Posts Tagged Ius commune
Hofsoe: Scope ratione personae of Brussels I’s protected categories in cases of assignment (specifically: insurance).
In C‑106/17 Hofsoe, the CJEU held late January that the Brussels I Recast Regulation jurisdictional rules for jurisdiction in matters relating to insurance, do not apply in case of assignment to a professional party. A B2C insurance contract assigned to a professional party therefore essentially turns into a B2B contract: the rules for protected categories are meant to protect weaker parties only. The Court also rejects a suggestion that the assignee ought to be able to prove that in fact it merits the forum actoris protection (on account of it being a sole insurance practitioner with little practice): the weakness is presumed and not subject to factual analysis.
Conclusion: at 43: ‘a person such as Mr Hofsoe, who carries out a professional activity recovering insurance indemnity claims against insurance companies, in his capacity as contractual assignee of such claims, should not benefit from the special protection constituted by the forum actoris.’
Predictability, and restrictive interpretation of the Regulation’s exceptions to the actor sequitur forum rei rule, are the classic lines along which the CJEU holds the case.
I for one continue to find it difficult to get my head round assignment not leading to the original obligation being transferred full monty; including its jurisdictional peculiarities. The referring court in this respect (at 28) refers to the applicable national law which provides for as much:
‘In that regard, the referring court points out, under Article 509(2) of the Civil Code, ‘all rights associated with the claim …shall be transferred with the claim’. In those circumstances, the assignment of the claim should include that of the benefit of jurisdiction.’
Indeed in Schrems the Court emphasises the impact of the assignor’s rights on the rights of the assignee. By contrast in Hofsoe, the assignee’s qualities (here: as a professional) call the shots. The Court essentially pushes an autonomous and not necessarily consistent EU law on assignment here. In Rome I, the issue has triggered all sorts of discussions – not least the relevant BICL study and the EC 2016 response to same. Under Brussels I Recast, the discussion is more silent.
(Handbook of) EU private international law, 2nd ed. 2016, Chapter 2, Heading 2.2.8.
Status updated: can a ‘relationship’ be a ‘contract’? CJEU says it’s complicated in Granarolo, and complements the Handte formula.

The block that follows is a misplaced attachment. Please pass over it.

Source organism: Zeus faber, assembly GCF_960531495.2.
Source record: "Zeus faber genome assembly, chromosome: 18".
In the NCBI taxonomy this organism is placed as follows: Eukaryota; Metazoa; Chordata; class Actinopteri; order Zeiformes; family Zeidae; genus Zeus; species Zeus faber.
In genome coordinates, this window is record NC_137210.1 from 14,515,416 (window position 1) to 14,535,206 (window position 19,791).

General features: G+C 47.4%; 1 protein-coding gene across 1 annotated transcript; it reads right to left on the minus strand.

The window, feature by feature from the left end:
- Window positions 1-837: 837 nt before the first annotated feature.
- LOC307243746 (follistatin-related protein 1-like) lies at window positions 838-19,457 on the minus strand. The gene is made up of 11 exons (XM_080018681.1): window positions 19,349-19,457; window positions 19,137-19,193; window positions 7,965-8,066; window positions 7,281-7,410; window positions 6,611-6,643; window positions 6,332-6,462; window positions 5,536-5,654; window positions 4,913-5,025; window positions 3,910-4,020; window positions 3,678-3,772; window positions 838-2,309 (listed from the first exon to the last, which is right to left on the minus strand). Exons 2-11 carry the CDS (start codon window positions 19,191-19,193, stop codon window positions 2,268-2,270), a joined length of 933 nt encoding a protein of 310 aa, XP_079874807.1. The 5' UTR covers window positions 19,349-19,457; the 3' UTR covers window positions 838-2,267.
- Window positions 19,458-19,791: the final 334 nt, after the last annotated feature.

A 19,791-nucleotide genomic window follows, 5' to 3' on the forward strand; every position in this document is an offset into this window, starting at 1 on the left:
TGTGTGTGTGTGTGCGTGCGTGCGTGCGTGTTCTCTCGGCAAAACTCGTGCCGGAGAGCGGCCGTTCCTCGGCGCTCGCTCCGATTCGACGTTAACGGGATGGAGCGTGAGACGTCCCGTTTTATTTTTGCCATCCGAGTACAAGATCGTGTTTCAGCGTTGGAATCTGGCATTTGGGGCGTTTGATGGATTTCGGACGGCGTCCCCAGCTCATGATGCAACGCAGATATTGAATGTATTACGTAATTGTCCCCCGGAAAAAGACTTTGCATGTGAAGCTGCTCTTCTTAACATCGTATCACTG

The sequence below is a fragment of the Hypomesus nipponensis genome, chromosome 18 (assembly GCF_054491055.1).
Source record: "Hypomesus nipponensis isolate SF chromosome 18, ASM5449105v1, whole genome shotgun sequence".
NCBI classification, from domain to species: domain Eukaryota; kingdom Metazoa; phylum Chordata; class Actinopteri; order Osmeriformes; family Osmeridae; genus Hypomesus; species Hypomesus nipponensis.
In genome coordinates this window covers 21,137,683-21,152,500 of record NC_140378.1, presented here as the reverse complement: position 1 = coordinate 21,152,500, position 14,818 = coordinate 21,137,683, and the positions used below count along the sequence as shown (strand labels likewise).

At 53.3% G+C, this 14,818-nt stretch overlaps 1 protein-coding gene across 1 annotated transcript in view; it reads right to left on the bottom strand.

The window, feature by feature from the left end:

Update 4 October 2017 for the eventual judgment by the Cour de Cassastion see here: contractual relation upheld.
In C-196/15 Granarolo, extensive reference is made to Brogsitter, in which the CJEU held that the fact that one contracting party brings a civil liability claim against the other is not sufficient to consider that the claim concerns ‘matters relating to a contract’ within the meaning of Article 7(1) Brussels I Recast. That is the case only where the conduct complained of may be considered a breach of contract, which may be established by taking into account the purpose of the contract, which will in principle be the case only where the interpretation of the contract which links the defendant to the applicant is indispensable to establish the lawful or, on the contrary, unlawful nature of the conduct complained of against the former by the latter.
Kokott AG Opined that there was no such contractual relationship in the case at hand: see my review of the Opinion. The Court held last week and was less categorical. It suggests a contractual relationship between the parties (which did not have a framework agreement in place: rather a long series of one-off contracts) should not be excluded: the long-standing business relationship which existed between the parties is characterised by the existence of obligations tacitly agreed between them, so that a relationship existed between them that can be classified as contractual (at 25).
What follows can be considered a CJEU addition to the rather byzantine double negative C-26/91 Handte formula: ‘matters relating to a contract is not to be understood as covering a situation in which there is no obligation freely assumed by one party towards another’. In Granarolo at 26 the Court notes
The existence of a tacit relationship of that kind cannot, however, be presumed and must, therefore, be demonstrated. Furthermore, that demonstration must be based on a body of consistent evidence, which may include in particular the existence of a long-standing business relationship, the good faith between the parties, the regularity of the transactions and their development over time expressed in terms of quantity and value, any agreements as to prices charged and/or discounts granted, and the correspondence exchanged.
These criteria obviously are quite specific to the question at hand yet it is the first time the Court, carefully, ventures to give indications of some kind of a European ius commune on the existence of ‘a contract’.
Whether any such contract then is a contract for the sale of goods or one for services, is not a call the Court wishes to make. It lists the various criteria it has hitherto deployed, with extensive reference in particular to C-9/12 Corman-Collins, and leaves the decision up to the national court.
Make a mental note of Granarolo. It may turn out to have been quite pivotal. Geert.
(Handbook of) European Private International Law, 2nd ed. 2016, Chapter 2, Heading 18.104.22.168, Heading 22.214.171.124.9